It’s hard to say what varieties grow well in Pennsylvania because the industry is so young and small. Some of the bigger farms, like McFaddens, have gone out of business several years after getting started.
McFadden put in 300 hop plants on a third of an acre in 2017 at his partner’s farm, in Mount Wolf, York County. They called the business River Hills Hops. After harvesting by hand the first year, they put in a 5.5 acre expansion to justify the cost of harvesting and processing equipment.
At nearly 6 acres, McFadden ran what was likely the largest hops farm by acreage in the state for several years. It’s estimated that Pennsylvania had somewhere around 100 acres in hops in 2019, although that number is likely less now.
Hops take three years to fully mature and produce a full yield of cones. They’d finally gotten to that point last year, McFadden said. The relationships he’d built with local breweries were beginning to pay off as well. His main customers were buying more each year. But they still made the decision to close up shop this year because it was taking too long to become profitable.
“This past season was our largest year,” McFadden said. “We produced a hair over 2,000 pounds of pelletized hops. I’m still sitting on probably 600-650 pounds. But I sold 1,400 pounds, and the year before that I sold 500 pounds. So you increased sales 200%, but you still have hops left over.”
Efforts are lacking on the research side, too. Pennsylvania State University had a hop yard at its research farm near State College for a couple years. It was funded through a U.S. Department of Agriculture Specialty Crop block grant.
Thomas Ford, Penn State Extension commercial horticulture educator in Cambria County, said their work at the research farm showed disease pressure was a significant barrier to producing Pennsylvania-grown hops.
Funding for the project ended in 2019 and the principal investigator and other researchers moved on to other things. No one has picked it up since then, although the hop yard infrastructure is still standing at the research farm, said Tom Butzler, one of the researchers.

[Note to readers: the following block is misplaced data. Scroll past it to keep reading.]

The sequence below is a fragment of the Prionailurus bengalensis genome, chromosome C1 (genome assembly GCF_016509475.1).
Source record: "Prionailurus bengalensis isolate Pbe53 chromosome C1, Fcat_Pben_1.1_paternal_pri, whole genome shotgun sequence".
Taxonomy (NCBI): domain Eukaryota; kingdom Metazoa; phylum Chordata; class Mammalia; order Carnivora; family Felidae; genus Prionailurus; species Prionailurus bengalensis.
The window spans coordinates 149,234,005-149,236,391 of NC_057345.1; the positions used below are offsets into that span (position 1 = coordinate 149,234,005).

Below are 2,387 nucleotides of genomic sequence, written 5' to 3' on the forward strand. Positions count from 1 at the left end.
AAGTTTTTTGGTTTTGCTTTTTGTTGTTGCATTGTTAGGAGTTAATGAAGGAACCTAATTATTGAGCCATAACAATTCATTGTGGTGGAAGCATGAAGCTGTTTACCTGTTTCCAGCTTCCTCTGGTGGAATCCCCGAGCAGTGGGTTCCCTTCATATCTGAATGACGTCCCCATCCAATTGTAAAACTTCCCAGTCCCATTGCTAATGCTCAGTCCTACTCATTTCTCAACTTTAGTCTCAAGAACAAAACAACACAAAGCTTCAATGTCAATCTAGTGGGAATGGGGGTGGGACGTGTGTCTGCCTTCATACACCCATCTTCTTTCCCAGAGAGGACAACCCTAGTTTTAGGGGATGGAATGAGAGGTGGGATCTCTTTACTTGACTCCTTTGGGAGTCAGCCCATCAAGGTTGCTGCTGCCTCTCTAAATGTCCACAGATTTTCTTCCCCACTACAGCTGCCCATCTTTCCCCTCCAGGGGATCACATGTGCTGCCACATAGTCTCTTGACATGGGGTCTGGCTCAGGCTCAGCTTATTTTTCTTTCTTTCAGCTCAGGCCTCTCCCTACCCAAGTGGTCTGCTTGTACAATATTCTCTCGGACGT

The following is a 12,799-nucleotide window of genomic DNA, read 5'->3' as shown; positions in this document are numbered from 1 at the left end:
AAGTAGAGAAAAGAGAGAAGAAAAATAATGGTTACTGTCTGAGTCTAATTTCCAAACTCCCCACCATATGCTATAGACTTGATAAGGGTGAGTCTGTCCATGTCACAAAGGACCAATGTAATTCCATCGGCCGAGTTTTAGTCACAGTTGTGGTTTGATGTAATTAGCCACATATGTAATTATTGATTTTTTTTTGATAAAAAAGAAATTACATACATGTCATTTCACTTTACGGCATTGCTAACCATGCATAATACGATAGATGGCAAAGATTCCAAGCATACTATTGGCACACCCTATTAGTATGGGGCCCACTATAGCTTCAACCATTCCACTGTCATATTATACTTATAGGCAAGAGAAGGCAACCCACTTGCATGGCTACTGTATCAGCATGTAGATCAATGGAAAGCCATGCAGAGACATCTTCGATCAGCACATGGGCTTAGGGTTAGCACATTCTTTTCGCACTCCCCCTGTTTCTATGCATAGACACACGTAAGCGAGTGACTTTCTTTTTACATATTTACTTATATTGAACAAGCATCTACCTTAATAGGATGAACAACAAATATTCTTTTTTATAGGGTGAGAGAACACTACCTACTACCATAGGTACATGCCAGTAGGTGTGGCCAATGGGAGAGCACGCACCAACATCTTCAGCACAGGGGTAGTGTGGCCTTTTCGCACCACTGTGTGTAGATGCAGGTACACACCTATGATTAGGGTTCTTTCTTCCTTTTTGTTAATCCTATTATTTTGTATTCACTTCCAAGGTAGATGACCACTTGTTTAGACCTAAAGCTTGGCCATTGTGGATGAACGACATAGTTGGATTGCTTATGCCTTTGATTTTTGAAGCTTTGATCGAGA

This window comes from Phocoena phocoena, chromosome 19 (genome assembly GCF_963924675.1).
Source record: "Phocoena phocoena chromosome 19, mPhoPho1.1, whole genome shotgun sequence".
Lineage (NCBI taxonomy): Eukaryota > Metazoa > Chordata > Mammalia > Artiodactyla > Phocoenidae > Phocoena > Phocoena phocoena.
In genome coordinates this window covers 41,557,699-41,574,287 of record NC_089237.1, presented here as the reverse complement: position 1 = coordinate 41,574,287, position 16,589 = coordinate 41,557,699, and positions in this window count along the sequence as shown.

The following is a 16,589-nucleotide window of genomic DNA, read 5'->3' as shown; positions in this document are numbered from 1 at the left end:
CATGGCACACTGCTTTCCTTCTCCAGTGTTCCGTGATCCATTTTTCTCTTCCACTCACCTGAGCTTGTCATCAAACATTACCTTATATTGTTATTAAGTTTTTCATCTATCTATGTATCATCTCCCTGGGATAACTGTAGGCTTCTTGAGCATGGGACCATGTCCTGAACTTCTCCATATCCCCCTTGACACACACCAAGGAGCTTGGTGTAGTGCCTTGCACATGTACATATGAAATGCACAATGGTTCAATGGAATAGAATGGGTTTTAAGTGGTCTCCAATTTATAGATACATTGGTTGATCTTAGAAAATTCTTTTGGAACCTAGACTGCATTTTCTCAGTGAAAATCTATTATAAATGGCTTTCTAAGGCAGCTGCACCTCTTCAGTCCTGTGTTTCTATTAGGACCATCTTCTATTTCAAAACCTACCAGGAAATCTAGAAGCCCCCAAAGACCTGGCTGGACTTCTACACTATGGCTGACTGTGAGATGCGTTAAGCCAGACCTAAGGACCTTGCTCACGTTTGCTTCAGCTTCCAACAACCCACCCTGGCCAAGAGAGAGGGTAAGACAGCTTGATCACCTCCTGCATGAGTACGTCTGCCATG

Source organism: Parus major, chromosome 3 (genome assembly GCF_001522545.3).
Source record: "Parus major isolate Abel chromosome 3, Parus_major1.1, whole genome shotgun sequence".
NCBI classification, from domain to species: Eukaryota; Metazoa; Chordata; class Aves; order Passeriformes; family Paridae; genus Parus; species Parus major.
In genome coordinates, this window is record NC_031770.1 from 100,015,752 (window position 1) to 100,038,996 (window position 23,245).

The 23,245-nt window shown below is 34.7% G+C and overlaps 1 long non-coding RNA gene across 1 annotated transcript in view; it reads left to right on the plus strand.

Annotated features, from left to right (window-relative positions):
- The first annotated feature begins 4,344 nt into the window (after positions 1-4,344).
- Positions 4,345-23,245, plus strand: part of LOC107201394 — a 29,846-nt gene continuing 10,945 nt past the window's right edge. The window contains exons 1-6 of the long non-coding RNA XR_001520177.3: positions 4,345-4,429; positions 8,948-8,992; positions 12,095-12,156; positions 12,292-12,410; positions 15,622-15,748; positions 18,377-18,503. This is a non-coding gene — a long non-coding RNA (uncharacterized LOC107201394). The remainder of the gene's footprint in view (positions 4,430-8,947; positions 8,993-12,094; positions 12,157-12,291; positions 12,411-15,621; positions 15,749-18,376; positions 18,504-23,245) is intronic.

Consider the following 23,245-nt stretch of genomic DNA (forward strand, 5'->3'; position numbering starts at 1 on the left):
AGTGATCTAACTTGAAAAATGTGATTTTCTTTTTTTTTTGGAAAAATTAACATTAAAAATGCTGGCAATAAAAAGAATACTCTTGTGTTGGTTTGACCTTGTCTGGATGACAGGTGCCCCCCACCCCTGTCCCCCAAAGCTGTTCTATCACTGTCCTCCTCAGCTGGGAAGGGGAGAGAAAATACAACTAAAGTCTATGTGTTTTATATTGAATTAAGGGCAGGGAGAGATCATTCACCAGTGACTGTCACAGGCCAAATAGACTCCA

“In order for hops research to be restarted at Penn State, we are going to need a dedicated and reliable funding source from industry to fund the research, plus the necessary personnel to continue or expand this research effort,” Ford said.
The solution to some of these problems is to band together, Reifsnyder said. He and Feeney applied for a grant from the Pennsylvania Liquor Control Board earlier this year to fund efforts in finding, mapping and networking with Pennsylvania hops growers.
If awarded the grant, Feeney will GIS map all of the known hop farms in the state. Reifsnyder has identified about 19 of them, a handful of which are connected to breweries. Then, they’ll build a network from there, meeting virtually or in person as they can.
“Just to get to know each other,” he said. “We’re starting from the ground up.”
Even if they don’t get the grant, Reifsnyder is already starting networking efforts to be able to share information, equipment and product. With an organized group backing them, Reifsnyder hopes the Pennsylvania hops growers can make more progress with breweries and research efforts.
To contact Michael Reifsnyder about the Pennsylvania hops growers group, email GEMSfarmhops@gmail.com or call/text: 717-961-9352
(Reporter Rachel Wagoner can be contacted at 800-837-3419 or email@example.com.)